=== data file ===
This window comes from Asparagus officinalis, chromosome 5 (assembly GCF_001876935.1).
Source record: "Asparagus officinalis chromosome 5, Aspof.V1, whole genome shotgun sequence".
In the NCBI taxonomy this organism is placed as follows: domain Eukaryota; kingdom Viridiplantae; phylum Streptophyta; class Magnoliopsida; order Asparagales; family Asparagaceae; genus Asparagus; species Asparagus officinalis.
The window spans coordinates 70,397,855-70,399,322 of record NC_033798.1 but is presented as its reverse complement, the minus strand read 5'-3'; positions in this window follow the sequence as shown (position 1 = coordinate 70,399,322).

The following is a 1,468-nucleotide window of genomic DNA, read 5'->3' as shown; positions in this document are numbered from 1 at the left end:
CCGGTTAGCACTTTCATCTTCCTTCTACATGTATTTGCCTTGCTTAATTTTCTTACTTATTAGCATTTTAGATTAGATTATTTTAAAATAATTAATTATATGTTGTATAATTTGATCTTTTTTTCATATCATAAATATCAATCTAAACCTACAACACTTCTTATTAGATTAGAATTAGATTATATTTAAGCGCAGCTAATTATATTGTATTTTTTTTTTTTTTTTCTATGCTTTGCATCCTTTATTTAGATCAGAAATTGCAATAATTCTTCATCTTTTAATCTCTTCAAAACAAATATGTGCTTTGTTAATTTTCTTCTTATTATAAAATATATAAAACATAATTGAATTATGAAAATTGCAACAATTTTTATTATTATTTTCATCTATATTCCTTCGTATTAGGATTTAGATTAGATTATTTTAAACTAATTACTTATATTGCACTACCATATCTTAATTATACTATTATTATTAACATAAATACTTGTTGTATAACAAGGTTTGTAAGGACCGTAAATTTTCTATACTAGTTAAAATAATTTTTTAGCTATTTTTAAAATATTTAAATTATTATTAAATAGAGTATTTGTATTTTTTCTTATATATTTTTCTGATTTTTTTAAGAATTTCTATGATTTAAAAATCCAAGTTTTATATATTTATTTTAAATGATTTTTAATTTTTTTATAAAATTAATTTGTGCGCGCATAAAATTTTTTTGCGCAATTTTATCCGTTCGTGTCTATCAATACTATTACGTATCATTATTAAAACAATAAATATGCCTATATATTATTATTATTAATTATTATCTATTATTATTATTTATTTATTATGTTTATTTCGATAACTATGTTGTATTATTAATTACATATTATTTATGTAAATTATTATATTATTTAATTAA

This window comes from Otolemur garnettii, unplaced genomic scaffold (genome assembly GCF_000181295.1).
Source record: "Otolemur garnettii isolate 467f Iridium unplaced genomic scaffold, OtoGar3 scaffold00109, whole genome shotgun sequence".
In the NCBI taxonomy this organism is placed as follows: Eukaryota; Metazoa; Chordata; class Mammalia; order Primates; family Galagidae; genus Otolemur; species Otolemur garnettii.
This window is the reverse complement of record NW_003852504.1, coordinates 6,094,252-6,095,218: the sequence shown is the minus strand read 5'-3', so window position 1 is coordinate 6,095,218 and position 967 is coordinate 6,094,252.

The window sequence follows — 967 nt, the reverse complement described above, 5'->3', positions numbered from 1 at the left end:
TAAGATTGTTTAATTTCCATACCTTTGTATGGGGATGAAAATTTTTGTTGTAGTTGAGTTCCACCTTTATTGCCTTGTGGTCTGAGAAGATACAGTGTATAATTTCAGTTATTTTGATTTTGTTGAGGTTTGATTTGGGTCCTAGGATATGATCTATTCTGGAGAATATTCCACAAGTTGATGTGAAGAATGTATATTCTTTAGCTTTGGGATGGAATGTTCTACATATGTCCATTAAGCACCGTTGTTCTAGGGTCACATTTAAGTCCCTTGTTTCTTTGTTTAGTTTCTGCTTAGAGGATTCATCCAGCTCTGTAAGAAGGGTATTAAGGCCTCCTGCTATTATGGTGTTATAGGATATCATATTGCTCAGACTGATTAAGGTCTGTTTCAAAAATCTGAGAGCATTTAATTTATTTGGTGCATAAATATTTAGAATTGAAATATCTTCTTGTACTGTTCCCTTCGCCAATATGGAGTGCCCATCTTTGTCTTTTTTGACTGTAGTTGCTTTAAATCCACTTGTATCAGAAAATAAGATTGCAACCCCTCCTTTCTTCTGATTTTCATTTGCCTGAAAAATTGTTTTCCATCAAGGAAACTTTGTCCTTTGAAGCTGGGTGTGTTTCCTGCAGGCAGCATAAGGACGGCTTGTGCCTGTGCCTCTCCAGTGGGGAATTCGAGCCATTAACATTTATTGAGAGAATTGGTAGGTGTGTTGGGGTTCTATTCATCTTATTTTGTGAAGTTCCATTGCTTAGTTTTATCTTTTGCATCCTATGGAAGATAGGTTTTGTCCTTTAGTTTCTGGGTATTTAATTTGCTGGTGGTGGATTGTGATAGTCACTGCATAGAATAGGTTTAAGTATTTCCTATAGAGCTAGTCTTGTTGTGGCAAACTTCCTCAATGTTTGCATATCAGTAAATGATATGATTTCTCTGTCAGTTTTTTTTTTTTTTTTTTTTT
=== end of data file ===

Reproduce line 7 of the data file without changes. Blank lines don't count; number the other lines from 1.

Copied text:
This window comes from Otolemur garnettii, unplaced genomic scaffold (genome assembly GCF_000181295.1).